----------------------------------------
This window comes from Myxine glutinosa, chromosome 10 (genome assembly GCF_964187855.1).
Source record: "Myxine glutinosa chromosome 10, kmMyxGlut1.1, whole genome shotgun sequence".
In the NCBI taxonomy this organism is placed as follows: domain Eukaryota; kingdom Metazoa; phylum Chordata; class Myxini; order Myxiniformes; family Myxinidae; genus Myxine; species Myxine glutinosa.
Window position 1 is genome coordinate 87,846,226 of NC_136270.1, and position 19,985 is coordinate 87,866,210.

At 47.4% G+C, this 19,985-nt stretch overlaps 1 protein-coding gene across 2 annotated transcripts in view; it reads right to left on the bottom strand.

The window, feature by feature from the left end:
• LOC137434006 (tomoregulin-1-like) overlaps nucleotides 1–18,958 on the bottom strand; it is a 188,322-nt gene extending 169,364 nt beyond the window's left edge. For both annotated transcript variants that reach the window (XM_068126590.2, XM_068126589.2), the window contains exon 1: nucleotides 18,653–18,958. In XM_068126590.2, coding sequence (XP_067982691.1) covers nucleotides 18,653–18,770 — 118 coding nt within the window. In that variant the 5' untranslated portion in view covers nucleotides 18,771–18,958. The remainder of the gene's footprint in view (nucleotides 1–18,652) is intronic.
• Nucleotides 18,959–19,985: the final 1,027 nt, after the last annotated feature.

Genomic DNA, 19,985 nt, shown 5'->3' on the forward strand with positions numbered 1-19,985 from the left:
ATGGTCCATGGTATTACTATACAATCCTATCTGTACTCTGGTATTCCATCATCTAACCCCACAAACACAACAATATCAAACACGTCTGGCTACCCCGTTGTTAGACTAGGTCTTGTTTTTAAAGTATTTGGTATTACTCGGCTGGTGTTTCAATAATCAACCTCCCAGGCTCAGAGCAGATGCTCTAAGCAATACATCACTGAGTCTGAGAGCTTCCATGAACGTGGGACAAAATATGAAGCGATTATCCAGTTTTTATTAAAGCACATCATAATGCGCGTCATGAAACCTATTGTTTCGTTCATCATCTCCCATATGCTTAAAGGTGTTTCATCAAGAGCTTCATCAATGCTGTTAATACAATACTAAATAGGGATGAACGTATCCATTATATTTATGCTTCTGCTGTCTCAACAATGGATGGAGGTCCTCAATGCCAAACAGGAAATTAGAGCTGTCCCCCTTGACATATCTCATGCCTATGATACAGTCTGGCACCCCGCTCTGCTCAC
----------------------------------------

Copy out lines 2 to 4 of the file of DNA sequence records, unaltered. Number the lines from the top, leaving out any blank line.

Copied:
Source record: "Myxine glutinosa chromosome 10, kmMyxGlut1.1, whole genome shotgun sequence".
In the NCBI taxonomy this organism is placed as follows: domain Eukaryota; kingdom Metazoa; phylum Chordata; class Myxini; order Myxiniformes; family Myxinidae; genus Myxine; species Myxine glutinosa.
Window position 1 is genome coordinate 87,846,226 of NC_136270.1, and position 19,985 is coordinate 87,866,210.